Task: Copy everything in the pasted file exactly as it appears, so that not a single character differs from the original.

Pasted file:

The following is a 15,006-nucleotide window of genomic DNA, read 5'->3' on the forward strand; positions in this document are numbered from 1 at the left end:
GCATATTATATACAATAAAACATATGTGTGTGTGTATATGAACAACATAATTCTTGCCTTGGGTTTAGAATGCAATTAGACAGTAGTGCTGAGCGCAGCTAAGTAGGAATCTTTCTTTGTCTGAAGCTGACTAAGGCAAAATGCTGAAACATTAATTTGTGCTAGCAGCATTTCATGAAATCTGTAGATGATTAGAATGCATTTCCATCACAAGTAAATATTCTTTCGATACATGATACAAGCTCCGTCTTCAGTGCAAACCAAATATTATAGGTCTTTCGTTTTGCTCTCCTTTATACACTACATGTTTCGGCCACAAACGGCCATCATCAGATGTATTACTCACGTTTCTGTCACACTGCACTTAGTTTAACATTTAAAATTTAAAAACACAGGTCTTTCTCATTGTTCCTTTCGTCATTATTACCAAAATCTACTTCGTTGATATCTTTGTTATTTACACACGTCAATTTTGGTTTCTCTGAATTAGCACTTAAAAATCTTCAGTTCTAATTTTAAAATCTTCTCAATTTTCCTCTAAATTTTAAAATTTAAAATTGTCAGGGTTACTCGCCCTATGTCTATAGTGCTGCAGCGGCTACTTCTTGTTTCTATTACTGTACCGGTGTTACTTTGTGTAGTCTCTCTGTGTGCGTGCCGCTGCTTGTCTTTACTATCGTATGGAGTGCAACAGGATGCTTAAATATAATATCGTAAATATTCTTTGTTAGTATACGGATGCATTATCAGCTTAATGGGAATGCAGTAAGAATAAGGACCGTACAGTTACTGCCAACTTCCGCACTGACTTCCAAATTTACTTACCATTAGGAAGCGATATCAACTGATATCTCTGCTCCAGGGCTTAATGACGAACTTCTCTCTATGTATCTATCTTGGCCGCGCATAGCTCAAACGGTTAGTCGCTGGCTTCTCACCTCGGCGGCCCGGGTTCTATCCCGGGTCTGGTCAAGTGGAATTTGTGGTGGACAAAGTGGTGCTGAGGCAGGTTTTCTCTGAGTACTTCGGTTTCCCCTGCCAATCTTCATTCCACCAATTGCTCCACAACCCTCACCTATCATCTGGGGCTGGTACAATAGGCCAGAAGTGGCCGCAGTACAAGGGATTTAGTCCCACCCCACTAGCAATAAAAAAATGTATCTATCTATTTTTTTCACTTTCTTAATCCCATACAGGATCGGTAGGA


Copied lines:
The following is a 15,006-nucleotide window of genomic DNA, read 5'->3' on the forward strand; positions in this document are numbered from 1 at the left end:
GCATATTATATACAATAAAACATATGTGTGTGTGTATATGAACAACATAATTCTTGCCTTGGGTTTAGAATGCAATTAGACAGTAGTGCTGAGCGCAGCTAAGTAGGAATCTTTCTTTGTCTGAAGCTGACTAAGGCAAAATGCTGAAACATTAATTTGTGCTAGCAGCATTTCATGAAATCTGTAGATGATTAGAATGCATTTCCATCACAAGTAAATATTCTTTCGATACATGATACAAGCTCCGTCTTCAGTGCAAACCAAATATTATAGGTCTTTCGTTTTGCTCTCCTTTATACACTACATGTTTCGGCCACAAACGGCCATCATCAGATGTATTACTCACGTTTCTGTCACACTGCACTTAGTTTAACATTTAAAATTTAAAAACACAGGTCTTTCTCATTGTTCCTTTCGTCATTATTACCAAAATCTACTTCGTTGATATCTTTGTTATTTACACACGTCAATTTTGGTTTCTCTGAATTAGCACTTAAAAATCTTCAGTTCTAATTTTAAAATCTTCTCAATTTTCCTCTAAATTTTAAAATTTAAAATTGTCAGGGTTACTCGCCCTATGTCTATAGTGCTGCAGCGGCTACTTCTTGTTTCTATTACTGTACCGGTGTTACTTTGTGTAGTCTCTCTGTGTGCGTGCCGCTGCTTGTCTTTACTATCGTATGGAGTGCAACAGGATGCTTAAATATAATATCGTAAATATTCTTTGTTAGTATACGGATGCATTATCAGCTTAATGGGAATGCAGTAAGAATAAGGACCGTACAGTTACTGCCAACTTCCGCACTGACTTCCAAATTTACTTACCATTAGGAAGCGATATCAACTGATATCTCTGCTCCAGGGCTTAATGACGAACTTCTCTCTATGTATCTATCTTGGCCGCGCATAGCTCAAACGGTTAGTCGCTGGCTTCTCACCTCGGCGGCCCGGGTTCTATCCCGGGTCTGGTCAAGTGGAATTTGTGGTGGACAAAGTGGTGCTGAGGCAGGTTTTCTCTGAGTACTTCGGTTTCCCCTGCCAATCTTCATTCCACCAATTGCTCCACAACCCTCACCTATCATCTGGGGCTGGTACAATAGGCCAGAAGTGGCCGCAGTACAAGGGATTTAGTCCCACCCCACTAGCAATAAAAAAATGTATCTATCTATTTTTTTCACTTTCTTAATCCCATACAGGATCGGTAGGA